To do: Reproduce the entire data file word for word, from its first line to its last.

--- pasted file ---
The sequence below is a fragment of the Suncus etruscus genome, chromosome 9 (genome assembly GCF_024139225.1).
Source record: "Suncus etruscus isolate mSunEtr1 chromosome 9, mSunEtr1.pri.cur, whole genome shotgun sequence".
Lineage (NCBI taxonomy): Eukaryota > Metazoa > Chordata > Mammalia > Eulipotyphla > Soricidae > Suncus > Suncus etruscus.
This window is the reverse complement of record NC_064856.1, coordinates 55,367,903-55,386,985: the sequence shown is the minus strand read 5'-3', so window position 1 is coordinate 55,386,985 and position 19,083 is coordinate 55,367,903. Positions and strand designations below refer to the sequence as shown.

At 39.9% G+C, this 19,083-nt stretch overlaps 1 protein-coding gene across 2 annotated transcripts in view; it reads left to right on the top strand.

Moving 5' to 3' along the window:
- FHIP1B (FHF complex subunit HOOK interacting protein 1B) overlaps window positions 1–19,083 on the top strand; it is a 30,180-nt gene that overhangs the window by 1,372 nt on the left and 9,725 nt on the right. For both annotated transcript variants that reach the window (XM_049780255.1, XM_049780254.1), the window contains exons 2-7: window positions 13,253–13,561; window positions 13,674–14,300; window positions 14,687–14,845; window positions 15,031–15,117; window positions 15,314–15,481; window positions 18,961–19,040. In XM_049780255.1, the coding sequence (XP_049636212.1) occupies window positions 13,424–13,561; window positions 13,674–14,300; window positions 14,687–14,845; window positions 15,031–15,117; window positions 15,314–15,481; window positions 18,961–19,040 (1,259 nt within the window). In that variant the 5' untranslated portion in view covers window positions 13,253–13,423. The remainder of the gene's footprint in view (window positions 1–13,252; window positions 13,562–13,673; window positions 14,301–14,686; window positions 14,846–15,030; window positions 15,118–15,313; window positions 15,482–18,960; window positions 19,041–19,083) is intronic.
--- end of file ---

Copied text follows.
The sequence below is a fragment of the Suncus etruscus genome, chromosome 9 (genome assembly GCF_024139225.1).
Source record: "Suncus etruscus isolate mSunEtr1 chromosome 9, mSunEtr1.pri.cur, whole genome shotgun sequence".
Lineage (NCBI taxonomy): Eukaryota > Metazoa > Chordata > Mammalia > Eulipotyphla > Soricidae > Suncus > Suncus etruscus.
This window is the reverse complement of record NC_064856.1, coordinates 55,367,903-55,386,985: the sequence shown is the minus strand read 5'-3', so window position 1 is coordinate 55,386,985 and position 19,083 is coordinate 55,367,903. Positions and strand designations below refer to the sequence as shown.

At 39.9% G+C, this 19,083-nt stretch overlaps 1 protein-coding gene across 2 annotated transcripts in view; it reads left to right on the top strand.

Moving 5' to 3' along the window:
- FHIP1B (FHF complex subunit HOOK interacting protein 1B) overlaps window positions 1–19,083 on the top strand; it is a 30,180-nt gene that overhangs the window by 1,372 nt on the left and 9,725 nt on the right. For both annotated transcript variants that reach the window (XM_049780255.1, XM_049780254.1), the window contains exons 2-7: window positions 13,253–13,561; window positions 13,674–14,300; window positions 14,687–14,845; window positions 15,031–15,117; window positions 15,314–15,481; window positions 18,961–19,040. In XM_049780255.1, the coding sequence (XP_049636212.1) occupies window positions 13,424–13,561; window positions 13,674–14,300; window positions 14,687–14,845; window positions 15,031–15,117; window positions 15,314–15,481; window positions 18,961–19,040 (1,259 nt within the window). In that variant the 5' untranslated portion in view covers window positions 13,253–13,423. The remainder of the gene's footprint in view (window positions 1–13,252; window positions 13,562–13,673; window positions 14,301–14,686; window positions 14,846–15,030; window positions 15,118–15,313; window positions 15,482–18,960; window positions 19,041–19,083) is intronic.